Friday May 12th 2023, 9:39 pm
Filed under: Friends,Life

There was an unexpected knock on the door. Michelle opened it, listened a moment, turned, and called, It’s for you, Mom.

Years ago I confessed to Sandy next door that the town paper had run a piece on older dads, interviewing them as they chased after their toddlers and small children. Rodger had talked about the joy.

I noted that no mention was made of his previous life and wife and children nor just what kind of joy he expected them to feel after he left them. I have always kind of wanted to meet him, because I just didn’t get it: why, I wanted to ask the man, did you deliberately lose so much? Your ex is a privilege to have as a neighbor and her kids are the best.

On the other hand, if he hadn’t, she would never have moved into that house and I would never have met her. So there’s that.

I saved the article and saved the article and at long last tossed it, thinking, she doesn’t need the agony of reading that.

Oh! she told me when I finally mentioned it–No, I didn’t see that, actually, I would have loved to have. I’m long past worrying about all that. And then in a conspiratorial tone, hand to one side of her mouth and kind of mocking herself: I’m curious!

In early 2020 after a medical crisis she sold her house and moved into assisted living near her son and oh goodness it turned out to be about two weeks before Covid lockdowns began so she couldn’t even see him except to wave hi through the window.

I texted her kids pictures of the old house as changes began with the new neighbors, paint, landscaping, and asked if I should share them with their mom; the answer was, No, not yet anyway; it would be hard for her.

Her daughter at the door today told me that Sandy had passed and they had wanted me to know. The family was holding a remembrance together on Mother’s Day here.

Turns out Sandy’s ex had also recently died. His memorial service is tomorrow. Also here.

His obit does not mention her. Just his wife of 42 years, children, and grandchildren.

Her obit does not mention him. But I knew she loved him. Just their children and grandchildren.

Who clearly co-ordinated between each other to make everything as easy as possible, since Sandy’s kids live out of state.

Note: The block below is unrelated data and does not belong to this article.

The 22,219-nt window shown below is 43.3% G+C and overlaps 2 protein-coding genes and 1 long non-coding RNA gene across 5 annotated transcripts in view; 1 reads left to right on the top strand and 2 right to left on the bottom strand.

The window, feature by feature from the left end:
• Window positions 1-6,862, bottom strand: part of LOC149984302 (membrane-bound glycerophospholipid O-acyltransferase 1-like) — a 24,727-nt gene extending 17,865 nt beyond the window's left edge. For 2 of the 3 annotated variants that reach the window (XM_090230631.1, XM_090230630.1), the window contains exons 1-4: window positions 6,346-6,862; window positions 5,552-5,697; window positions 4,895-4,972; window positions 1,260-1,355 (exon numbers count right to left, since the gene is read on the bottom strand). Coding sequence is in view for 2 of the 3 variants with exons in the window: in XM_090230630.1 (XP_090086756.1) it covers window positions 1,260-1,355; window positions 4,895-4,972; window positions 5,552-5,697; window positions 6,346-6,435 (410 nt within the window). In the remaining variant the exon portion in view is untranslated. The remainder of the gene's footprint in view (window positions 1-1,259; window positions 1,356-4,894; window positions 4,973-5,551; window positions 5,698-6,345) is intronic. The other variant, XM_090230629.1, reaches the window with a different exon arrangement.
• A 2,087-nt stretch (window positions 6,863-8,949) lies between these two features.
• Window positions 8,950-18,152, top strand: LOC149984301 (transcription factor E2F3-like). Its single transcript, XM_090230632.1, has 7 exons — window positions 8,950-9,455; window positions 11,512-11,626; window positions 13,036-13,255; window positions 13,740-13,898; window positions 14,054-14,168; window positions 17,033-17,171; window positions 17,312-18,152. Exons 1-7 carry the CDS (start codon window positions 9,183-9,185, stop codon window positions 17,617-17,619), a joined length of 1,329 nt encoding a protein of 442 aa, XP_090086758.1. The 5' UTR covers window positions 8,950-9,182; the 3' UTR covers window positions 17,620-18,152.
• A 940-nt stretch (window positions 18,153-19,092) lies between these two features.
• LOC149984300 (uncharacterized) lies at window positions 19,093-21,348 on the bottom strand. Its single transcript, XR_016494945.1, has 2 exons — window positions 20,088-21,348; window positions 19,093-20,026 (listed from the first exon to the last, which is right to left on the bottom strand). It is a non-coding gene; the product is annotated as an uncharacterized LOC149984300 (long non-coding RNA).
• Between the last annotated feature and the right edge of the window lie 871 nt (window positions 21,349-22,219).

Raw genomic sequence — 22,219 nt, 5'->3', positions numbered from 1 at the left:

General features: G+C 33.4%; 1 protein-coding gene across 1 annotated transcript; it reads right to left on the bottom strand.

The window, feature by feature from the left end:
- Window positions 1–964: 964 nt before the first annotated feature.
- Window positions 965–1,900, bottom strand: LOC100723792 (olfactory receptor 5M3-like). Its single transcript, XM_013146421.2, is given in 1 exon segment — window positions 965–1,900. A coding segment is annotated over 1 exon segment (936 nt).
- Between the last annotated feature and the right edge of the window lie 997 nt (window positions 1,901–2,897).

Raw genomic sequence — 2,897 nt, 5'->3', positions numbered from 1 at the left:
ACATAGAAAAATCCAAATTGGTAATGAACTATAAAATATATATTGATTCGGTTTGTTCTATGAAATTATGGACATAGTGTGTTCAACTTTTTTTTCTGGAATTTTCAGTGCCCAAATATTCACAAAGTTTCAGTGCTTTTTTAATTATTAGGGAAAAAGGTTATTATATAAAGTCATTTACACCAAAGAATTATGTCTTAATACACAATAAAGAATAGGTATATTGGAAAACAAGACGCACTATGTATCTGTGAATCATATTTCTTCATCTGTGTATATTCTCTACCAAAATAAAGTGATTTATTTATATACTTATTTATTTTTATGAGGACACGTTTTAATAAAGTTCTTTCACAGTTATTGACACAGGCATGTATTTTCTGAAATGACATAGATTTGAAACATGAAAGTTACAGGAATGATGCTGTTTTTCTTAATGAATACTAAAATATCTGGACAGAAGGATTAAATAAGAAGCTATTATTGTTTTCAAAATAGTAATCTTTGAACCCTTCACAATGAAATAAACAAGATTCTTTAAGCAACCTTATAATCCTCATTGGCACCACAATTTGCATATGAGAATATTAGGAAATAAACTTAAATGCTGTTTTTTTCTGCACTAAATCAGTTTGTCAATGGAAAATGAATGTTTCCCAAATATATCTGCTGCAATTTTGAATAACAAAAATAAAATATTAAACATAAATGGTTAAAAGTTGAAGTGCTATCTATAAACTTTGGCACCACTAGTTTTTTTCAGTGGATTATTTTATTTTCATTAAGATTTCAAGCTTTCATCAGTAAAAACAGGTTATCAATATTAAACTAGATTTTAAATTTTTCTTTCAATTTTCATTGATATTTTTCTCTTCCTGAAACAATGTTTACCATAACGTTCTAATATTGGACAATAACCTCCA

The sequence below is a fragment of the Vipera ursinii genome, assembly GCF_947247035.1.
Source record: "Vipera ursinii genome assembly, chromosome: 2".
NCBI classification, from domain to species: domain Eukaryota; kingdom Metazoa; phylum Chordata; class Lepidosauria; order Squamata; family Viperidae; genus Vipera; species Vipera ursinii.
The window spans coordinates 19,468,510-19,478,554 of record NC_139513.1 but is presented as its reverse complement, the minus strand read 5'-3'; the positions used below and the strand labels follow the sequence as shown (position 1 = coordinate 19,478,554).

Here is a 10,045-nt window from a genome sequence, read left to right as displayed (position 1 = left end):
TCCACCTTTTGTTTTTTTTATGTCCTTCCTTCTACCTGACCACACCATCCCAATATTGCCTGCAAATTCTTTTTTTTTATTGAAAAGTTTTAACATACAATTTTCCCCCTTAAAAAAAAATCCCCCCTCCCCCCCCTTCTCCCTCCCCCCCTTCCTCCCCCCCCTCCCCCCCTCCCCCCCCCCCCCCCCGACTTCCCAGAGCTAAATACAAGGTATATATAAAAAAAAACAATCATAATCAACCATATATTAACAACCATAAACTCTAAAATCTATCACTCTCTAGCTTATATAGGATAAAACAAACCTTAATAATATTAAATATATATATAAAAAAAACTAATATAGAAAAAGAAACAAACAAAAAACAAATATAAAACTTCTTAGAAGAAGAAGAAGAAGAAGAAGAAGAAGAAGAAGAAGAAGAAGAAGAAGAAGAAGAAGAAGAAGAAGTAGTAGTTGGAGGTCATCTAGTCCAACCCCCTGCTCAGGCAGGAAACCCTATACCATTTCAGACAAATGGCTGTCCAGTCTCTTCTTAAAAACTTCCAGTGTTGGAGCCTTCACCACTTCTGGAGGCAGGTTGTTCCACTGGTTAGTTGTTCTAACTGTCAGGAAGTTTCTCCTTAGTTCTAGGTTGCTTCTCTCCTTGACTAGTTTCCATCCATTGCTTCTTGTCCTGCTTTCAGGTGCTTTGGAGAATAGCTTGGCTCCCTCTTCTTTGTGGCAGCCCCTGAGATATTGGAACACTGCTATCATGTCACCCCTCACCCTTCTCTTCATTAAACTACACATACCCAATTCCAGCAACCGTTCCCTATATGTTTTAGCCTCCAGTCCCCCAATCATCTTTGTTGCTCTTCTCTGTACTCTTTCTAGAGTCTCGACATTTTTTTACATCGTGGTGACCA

While I wonder at how, somehow, when the one was gone, the other went, too, her 84 to his 90.

Carly Simon wrote a song, Like a River, to her late mom: Do you know any more about God? Are you dancing with Benjamin Franklin on the face of the moon? Have you reconciled with Dad?

I think, from what little I heard on the subject, that by the ends of their lives, they had.

And oh how I miss her.

The nature of things
Thursday May 11th 2023, 9:24 pm
Filed under: Garden,Knit,Wildlife

Looking around, I’m not sure but I think what we had was a Stinkhorn mushroom.

Not, sorry, a Stinkface, as I initially relayed to my husband. It still makes me laugh, even if I was wrong.

Maybe that potential treat is what the little guy sunning himself near the blue flower pot was interested in.

A question: I’ve been going through old stash and came across these blues. The big ball, 167 grams, is merino laceweight dyed by Lisa Souza at, the hank and its wound-up twin (they are, even if the photo insists on adding extra purple and depth to the unwound one) are Cascade alpaca lace–pretty sure that’s not baby alpaca, sorry, but it’s okay; the teal blue to the left is 50/50 tussah silk/merino, and the darker blue is–quite sure that’s from Lisa, too, baby alpaca laceweight where I bought an extra hank just in case but didn’t need it.

These were together in storage because I was always going to knit them doubled in dark/light stripes. Or maybe three. Or something. But it never happened. If anyone wants to play with some laceweight, let me know and it’ll be on its way. Stored in a ziplock inside a heavy plastic bag.

Edit: yarn spoken for. Thanks!

The elevator question
Wednesday May 10th 2023, 9:18 pm
Filed under: Life,Politics

I thought this was brilliant so I wanted to pass it on. Conversation sparked by E. Jean Carroll’s success at holding her attacker accountable in a court of law.

The primary election season is coming up faster than we’d rather. So–and this is coming from a young and female point of view in a discussion that began for her with some friends in college–consider the candidates.

You’re on an elevator. It has no security cameras inside nor out. Someone else comes on. Do you instantly get off that elevator and wait for another one, or do you feel fine because there’s no need to have there be anyone else seeing much less recording what this guy’s going to do while you’re alone in a space together where nobody can intervene for you? Where nobody knows?

Now, if you’d want off that elevator car because you can’t trust that person with your personal space and body, why would you think he would have more empathy for the public at large than what you knew he didn’t have for the actual human being right in front of him? What kinds of choices would he make after being elected? After gaining the power he’d sought?

And then we talked about some of the political candidates we wouldn’t vote for but wouldn’t cry if they did get elected because we know they’re decent human beings with good intent.


C’est une mystère
Tuesday May 09th 2023, 8:38 pm
Filed under: Garden

I planted a few more apricots after our Seattle trip and today I was looking to see if there was any sign of life.